Swimming Tip Tuesday

Swimming Tip Tuesday: Back Crawl Workout

This weeks’ Swimming Tip Tuesday, we will discuss coordinated breathing during Back Crawl. This article will also include 1 basic workout you can use in your free time to help perfect this beautiful stroke!

Swimming Tip Tuesday

Swimming Tip Tuesday: Swimmer breathing out as they break the surface during Back Crawl.

One of the fundamental skills of swimming comes from understanding rhythm, because every movement has a rhythm. These rhythms work together to move us along the water in the same way notes on a staff do for a song.

A breath is taken every time an arm completes a full cycle. Try breathing in as one arm passes your ear and exhale as the other arm passes. When beginning Back Crawl, the arms start in opposition to each other. With one above the head, and the other by the hip the swimmer is going to breathe in as the arm that was closest to the hip passes by the ear.

As a beginner, syncing up our breathing with our movement will be difficult, in particular with the inclusion of the arms. The following drill is going to simplify our movement keep us within streamline position and provide the swimmer with an opportunity to sync their breathing.

Swimming Tip Tuesday: Back Crawl Workout:

  • Progression 1 will focus on body timing.
Swimming Tip Tuesday

Swimming Tip Tuesday: Swimmers in streamline position, before rotating onto their backs.

The swimmer will breathe normally and start by performing back glide. Ever six kicks, the swimmer will roll their body so one shoulder has popped out of the water. Alternating the shoulder every six kicks. Perform for a distance 25m-50m

  • Progression 2 will sync our breathing.

Performing Back Glide still alternating the shoulders every six kicks, the swimmer will inhale slowly for six kicks as the first shoulder rises, and exhale slowly for six kicks as the first shoulder falls and the second shoulder rises. Perform for a distance of 200m-300m

A follow up to these progressions is listed below as extra, be aware that it will utilize the arms, and challenge the swimmer to maintain streamline position.

  • Extra progression 3 will add the arms.

Instead of rolling the shoulders the swimmer will move rotate the arms, ever six kicks. Maintaining the same breathing pattern listed in progression 2. Perform for a distance of 200-300m

Keep in mind these progressions are used to help us develop rhythm, to produce a smoother and more controlled stroke.

Well that’s all for this weeks’ Swimming Tip Tuesday!Swimming Tip Tuesday

Swimming Fit Friday Natation Forme Vendredi

This weeks’ Swimming Fit Friday – Goal Setting

This weeks’ Swimming Fit Friday we are going to talk Goal Setting and getting started.

Well into our second month of 2018, congratulations you made it! For those us of who were quick to make up new years resolutions, maybe some of us have fallen off the horse. On the other hand some of us may be late to making major changes. If this is you, there’s no time like the present. A good friend of mine said it’s good to start things on a Monday, keeping that in mind we’ll spark a fire to get active on a Fit Friday, prep over the weekend and hit the ground running on Motivation Monday!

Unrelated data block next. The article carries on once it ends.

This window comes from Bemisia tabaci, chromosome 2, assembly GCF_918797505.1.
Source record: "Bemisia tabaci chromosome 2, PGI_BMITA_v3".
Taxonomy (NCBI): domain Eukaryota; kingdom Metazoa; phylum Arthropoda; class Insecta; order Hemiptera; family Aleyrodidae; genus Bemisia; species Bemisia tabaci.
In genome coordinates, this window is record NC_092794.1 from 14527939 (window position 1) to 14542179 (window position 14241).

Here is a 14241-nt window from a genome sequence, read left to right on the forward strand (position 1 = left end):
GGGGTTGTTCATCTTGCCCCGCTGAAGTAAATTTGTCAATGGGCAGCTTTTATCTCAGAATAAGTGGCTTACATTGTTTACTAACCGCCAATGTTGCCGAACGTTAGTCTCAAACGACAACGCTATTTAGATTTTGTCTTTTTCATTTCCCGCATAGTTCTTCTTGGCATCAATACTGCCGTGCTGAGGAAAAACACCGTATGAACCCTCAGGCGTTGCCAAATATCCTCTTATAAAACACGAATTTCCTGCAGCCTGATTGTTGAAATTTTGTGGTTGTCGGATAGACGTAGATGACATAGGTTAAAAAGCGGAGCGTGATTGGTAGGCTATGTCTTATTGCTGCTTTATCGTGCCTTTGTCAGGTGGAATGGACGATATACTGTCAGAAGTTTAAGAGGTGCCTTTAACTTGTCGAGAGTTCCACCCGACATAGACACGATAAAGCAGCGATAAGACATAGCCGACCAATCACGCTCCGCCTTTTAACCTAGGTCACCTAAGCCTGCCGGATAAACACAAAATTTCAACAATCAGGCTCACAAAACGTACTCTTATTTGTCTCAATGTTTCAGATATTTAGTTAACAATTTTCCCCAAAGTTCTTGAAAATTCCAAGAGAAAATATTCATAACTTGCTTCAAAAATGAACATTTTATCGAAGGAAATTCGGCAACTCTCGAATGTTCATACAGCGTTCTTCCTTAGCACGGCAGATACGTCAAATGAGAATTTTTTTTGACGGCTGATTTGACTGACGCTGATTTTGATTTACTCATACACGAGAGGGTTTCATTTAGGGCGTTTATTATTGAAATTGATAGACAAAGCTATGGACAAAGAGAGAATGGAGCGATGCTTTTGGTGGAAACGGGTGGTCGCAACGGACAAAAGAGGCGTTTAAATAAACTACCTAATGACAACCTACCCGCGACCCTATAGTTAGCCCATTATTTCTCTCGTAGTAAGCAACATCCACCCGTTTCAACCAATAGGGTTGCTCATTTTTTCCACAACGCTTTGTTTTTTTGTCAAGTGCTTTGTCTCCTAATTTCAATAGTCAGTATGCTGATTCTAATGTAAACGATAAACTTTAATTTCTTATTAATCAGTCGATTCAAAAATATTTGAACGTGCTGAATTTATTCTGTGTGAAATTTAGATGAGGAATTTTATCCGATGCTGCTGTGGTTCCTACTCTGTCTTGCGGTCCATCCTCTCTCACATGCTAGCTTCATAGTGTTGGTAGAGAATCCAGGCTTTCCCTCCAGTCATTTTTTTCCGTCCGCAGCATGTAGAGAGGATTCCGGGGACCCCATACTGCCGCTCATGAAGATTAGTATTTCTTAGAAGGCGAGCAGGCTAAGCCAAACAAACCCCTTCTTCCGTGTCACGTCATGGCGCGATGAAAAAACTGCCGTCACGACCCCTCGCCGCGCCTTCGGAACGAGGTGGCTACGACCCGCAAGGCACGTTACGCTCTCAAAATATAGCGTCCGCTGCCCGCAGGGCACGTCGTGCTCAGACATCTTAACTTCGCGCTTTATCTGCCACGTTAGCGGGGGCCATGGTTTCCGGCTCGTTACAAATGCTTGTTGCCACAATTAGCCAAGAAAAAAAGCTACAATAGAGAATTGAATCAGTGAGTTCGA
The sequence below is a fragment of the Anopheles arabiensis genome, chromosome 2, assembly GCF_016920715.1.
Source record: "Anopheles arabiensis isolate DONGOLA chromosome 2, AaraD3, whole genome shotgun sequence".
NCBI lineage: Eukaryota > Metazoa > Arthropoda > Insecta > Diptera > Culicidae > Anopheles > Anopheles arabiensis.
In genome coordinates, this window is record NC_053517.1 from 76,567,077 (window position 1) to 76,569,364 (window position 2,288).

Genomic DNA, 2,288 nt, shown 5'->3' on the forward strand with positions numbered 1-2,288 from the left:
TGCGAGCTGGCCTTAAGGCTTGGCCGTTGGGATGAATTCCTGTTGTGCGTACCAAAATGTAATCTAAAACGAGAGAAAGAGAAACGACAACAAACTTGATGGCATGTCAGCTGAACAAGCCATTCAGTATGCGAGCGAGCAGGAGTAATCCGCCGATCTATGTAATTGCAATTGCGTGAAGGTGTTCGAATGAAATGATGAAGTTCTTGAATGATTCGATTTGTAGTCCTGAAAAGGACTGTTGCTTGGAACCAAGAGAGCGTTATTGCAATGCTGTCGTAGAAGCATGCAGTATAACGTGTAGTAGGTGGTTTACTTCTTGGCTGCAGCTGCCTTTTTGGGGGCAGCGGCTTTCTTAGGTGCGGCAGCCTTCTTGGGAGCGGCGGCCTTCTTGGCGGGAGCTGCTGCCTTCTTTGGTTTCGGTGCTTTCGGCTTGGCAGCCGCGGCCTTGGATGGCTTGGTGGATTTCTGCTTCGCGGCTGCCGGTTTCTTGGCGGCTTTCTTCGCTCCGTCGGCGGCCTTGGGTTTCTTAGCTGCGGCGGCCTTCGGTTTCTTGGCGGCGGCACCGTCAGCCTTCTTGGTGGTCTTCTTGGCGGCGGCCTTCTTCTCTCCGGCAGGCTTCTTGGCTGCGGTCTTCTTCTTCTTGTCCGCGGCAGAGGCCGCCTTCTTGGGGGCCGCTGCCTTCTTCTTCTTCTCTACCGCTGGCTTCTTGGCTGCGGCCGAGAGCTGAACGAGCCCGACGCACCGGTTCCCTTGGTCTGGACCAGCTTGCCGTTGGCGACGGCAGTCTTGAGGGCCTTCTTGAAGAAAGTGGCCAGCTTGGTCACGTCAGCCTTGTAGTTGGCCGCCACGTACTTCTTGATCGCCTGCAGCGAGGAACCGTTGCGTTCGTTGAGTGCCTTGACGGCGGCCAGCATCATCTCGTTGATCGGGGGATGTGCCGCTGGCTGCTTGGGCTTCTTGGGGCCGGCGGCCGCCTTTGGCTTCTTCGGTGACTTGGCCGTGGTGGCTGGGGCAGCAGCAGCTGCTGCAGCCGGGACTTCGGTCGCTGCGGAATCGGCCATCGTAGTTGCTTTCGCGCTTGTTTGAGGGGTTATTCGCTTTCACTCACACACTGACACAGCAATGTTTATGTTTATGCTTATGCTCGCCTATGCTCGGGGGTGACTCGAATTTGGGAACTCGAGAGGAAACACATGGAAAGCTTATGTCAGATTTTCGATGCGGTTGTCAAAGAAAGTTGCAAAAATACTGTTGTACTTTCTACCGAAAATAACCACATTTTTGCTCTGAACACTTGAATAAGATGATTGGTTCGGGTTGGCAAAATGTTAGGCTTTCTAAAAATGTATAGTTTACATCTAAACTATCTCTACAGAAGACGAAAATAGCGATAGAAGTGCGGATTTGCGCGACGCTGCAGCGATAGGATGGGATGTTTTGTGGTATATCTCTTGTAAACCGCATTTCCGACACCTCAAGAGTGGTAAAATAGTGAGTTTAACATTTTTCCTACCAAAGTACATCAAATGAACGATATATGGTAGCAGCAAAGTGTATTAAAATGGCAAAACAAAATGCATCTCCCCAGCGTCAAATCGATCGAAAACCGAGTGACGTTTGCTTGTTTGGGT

SMART, that’s the acronym those of us working to be successful follow. Take the time to read these questions provided by the SMART acronym when that light bulb goes off.

Swimming Fit Friday

Swimming Fit Friday:
Alex and Eamon going over SMART goals with their swimmers.

SMART stands for:

  • Specific: What do you want to achieve?
  • Measurable: Is this goal something you can measure?
  • Attainable: Can you accomplish this goal?
  • Relevant: Does this goal add value?
  • Time: What is the time frame we are going to do this in, and is it reasonable?

It is through this method we filter our ideas and get specific, and start to make real progress. Take this tool and share your SMART goal with someone you care about, hold yourself accountable to your goals. Through sharing we are now accountable to ourselves and those we shared it with.

 

 

Swimming Fit Friday

Swimming Fit Friday: Swimmer practicing Front Crawl.

Let’s look at an example:

S – Swim Freestyle 100m in under 2:00m

M – Yes, because we can use a timer to verify success

A – Yes, because I know how to perform basic Freestyle

R – I am training for ASAC

T – The ASAC meet is in 4 months

Understanding that this is where we want to be in 4 months time, we can add milestones throughout our journey. This can be checked at the end of each practice, or at the end of each month. Having Milestones in addition to our SMART allow us to re-evaluate our plans to attain this goal.

We’ll that’s all for this weeks Swimming Fit Friday. All the best!

Swimming Tip Tuesday

Swimming Tip Tuesday Front Crawl: Avoiding Drag.